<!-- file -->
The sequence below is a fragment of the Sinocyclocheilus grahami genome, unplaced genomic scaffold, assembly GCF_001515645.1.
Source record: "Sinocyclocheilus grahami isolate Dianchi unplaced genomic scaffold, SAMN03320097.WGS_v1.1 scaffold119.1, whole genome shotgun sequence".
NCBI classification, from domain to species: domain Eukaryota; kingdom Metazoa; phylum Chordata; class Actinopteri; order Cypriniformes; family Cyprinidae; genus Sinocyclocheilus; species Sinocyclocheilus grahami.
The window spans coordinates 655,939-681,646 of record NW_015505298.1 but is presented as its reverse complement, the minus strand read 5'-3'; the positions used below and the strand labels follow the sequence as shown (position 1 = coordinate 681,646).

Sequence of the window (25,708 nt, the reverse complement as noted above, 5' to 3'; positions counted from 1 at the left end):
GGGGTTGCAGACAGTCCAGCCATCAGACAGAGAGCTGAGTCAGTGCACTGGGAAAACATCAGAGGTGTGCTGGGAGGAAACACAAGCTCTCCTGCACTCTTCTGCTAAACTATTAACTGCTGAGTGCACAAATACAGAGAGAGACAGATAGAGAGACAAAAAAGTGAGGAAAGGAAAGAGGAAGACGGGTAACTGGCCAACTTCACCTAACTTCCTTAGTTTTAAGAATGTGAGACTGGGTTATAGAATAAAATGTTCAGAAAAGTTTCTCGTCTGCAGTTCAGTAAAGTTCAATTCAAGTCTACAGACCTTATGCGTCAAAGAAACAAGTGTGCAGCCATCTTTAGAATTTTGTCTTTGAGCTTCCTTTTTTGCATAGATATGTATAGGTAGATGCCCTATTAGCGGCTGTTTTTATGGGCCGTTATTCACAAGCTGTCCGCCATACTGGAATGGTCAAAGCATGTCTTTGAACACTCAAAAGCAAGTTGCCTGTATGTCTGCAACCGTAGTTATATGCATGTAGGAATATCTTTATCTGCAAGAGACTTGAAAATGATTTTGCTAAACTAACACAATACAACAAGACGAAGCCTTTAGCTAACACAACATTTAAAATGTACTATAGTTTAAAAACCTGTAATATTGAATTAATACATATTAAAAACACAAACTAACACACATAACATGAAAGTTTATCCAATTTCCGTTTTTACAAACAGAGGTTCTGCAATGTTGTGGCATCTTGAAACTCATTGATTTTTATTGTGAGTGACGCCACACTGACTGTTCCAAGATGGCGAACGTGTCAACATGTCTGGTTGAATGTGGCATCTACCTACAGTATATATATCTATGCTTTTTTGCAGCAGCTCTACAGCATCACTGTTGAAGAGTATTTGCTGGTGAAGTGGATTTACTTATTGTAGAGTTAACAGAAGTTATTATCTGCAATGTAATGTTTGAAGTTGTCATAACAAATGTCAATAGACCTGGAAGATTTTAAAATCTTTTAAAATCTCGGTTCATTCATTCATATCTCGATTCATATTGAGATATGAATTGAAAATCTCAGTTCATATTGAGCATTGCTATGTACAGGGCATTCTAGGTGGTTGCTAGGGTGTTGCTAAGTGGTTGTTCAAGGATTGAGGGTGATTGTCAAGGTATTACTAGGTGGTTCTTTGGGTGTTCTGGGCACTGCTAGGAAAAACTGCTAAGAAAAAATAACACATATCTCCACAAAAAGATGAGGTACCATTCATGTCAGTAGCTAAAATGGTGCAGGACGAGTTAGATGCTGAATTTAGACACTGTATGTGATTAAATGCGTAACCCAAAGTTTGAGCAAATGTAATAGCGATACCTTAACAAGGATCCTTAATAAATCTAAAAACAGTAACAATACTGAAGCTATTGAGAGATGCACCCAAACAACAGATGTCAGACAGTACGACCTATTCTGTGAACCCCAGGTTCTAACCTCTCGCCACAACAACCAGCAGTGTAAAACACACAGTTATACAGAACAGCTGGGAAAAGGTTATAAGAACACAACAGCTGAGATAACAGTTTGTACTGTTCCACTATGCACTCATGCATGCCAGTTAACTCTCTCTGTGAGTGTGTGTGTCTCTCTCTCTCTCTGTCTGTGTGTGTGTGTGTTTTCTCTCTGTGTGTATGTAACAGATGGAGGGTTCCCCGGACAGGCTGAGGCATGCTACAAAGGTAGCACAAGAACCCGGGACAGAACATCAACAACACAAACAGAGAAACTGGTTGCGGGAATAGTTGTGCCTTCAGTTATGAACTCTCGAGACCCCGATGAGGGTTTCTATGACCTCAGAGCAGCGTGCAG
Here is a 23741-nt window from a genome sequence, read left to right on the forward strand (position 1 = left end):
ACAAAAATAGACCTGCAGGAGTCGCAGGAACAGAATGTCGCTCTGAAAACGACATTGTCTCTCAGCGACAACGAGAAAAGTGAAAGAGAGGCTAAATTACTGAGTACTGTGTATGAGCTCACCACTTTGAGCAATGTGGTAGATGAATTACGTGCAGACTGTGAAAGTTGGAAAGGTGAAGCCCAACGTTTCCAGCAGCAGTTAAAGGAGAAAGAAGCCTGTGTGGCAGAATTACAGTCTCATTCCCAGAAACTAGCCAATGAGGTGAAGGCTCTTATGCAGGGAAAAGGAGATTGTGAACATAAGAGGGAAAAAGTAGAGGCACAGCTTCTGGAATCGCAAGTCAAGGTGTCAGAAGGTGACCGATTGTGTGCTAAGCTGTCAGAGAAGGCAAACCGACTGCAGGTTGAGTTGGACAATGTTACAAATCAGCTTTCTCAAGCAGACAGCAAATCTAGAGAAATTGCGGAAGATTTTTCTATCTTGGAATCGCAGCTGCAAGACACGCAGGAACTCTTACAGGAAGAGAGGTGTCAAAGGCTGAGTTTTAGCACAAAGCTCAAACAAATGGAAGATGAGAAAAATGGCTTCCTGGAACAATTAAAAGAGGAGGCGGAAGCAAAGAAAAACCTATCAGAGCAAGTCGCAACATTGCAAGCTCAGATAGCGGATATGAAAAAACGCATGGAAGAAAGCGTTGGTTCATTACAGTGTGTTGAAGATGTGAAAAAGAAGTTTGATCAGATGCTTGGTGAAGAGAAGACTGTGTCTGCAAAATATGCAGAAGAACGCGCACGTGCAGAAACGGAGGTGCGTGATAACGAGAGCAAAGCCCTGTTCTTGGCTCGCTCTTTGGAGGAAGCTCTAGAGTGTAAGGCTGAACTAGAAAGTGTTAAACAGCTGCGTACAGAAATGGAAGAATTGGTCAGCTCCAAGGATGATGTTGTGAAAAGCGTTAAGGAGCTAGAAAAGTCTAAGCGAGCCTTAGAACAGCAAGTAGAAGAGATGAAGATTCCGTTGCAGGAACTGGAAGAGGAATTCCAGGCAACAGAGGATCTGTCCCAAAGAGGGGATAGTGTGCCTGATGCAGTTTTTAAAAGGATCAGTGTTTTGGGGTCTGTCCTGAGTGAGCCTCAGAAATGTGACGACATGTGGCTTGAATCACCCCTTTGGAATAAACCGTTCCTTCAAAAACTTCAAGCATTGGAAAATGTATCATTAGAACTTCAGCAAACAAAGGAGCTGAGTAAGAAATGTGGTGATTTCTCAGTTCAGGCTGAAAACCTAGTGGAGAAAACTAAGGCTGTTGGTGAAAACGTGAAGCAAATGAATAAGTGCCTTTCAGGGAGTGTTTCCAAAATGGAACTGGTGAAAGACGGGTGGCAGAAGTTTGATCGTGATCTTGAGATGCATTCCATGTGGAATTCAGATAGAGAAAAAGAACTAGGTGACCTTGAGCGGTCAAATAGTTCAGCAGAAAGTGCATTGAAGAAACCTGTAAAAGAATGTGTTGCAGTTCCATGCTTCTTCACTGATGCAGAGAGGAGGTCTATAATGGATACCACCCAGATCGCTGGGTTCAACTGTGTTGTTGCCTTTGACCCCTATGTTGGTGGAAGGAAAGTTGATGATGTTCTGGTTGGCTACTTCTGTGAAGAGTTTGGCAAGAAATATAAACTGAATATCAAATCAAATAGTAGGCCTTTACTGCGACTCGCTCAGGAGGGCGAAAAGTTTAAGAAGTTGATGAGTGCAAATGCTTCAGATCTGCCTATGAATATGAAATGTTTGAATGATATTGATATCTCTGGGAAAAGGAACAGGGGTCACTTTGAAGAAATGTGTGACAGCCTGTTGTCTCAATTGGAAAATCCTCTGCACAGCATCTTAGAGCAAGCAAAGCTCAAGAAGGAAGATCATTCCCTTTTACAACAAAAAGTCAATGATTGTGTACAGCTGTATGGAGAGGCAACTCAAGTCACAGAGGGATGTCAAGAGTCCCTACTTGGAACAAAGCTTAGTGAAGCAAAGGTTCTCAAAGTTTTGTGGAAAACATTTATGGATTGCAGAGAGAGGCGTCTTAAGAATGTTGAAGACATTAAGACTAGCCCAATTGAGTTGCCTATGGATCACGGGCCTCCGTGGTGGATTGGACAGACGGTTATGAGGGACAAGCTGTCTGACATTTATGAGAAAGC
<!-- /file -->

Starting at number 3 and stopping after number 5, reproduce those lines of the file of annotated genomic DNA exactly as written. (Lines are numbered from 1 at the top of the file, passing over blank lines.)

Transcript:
NCBI classification, from domain to species: domain Eukaryota; kingdom Metazoa; phylum Chordata; class Actinopteri; order Cypriniformes; family Cyprinidae; genus Sinocyclocheilus; species Sinocyclocheilus grahami.
The window spans coordinates 655,939-681,646 of record NW_015505298.1 but is presented as its reverse complement, the minus strand read 5'-3'; the positions used below and the strand labels follow the sequence as shown (position 1 = coordinate 681,646).

Sequence of the window (25,708 nt, the reverse complement as noted above, 5' to 3'; positions counted from 1 at the left end):